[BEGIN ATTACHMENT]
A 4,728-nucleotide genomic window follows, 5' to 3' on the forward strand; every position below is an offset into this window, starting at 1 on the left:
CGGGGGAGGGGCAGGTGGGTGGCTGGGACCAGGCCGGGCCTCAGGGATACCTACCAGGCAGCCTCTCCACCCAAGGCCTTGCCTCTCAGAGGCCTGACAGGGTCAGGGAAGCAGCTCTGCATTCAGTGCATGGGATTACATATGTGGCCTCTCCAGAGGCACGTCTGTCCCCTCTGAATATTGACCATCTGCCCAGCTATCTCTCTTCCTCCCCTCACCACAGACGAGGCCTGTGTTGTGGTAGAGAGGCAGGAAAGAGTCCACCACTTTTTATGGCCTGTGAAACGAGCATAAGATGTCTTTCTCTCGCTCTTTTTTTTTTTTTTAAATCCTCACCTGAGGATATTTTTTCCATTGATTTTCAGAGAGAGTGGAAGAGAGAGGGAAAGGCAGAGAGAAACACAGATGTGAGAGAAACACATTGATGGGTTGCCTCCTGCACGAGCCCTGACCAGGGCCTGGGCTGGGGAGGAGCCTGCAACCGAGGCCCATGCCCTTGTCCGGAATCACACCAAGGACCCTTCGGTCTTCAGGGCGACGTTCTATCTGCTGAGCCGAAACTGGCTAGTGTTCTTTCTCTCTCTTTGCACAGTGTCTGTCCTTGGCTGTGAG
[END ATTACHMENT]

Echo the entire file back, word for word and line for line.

A 4,728-nucleotide genomic window follows, 5' to 3' on the forward strand; every position below is an offset into this window, starting at 1 on the left:
CGGGGGAGGGGCAGGTGGGTGGCTGGGACCAGGCCGGGCCTCAGGGATACCTACCAGGCAGCCTCTCCACCCAAGGCCTTGCCTCTCAGAGGCCTGACAGGGTCAGGGAAGCAGCTCTGCATTCAGTGCATGGGATTACATATGTGGCCTCTCCAGAGGCACGTCTGTCCCCTCTGAATATTGACCATCTGCCCAGCTATCTCTCTTCCTCCCCTCACCACAGACGAGGCCTGTGTTGTGGTAGAGAGGCAGGAAAGAGTCCACCACTTTTTATGGCCTGTGAAACGAGCATAAGATGTCTTTCTCTCGCTCTTTTTTTTTTTTTTAAATCCTCACCTGAGGATATTTTTTCCATTGATTTTCAGAGAGAGTGGAAGAGAGAGGGAAAGGCAGAGAGAAACACAGATGTGAGAGAAACACATTGATGGGTTGCCTCCTGCACGAGCCCTGACCAGGGCCTGGGCTGGGGAGGAGCCTGCAACCGAGGCCCATGCCCTTGTCCGGAATCACACCAAGGACCCTTCGGTCTTCAGGGCGACGTTCTATCTGCTGAGCCGAAACTGGCTAGTGTTCTTTCTCTCTCTTTGCACAGTGTCTGTCCTTGGCTGTGAG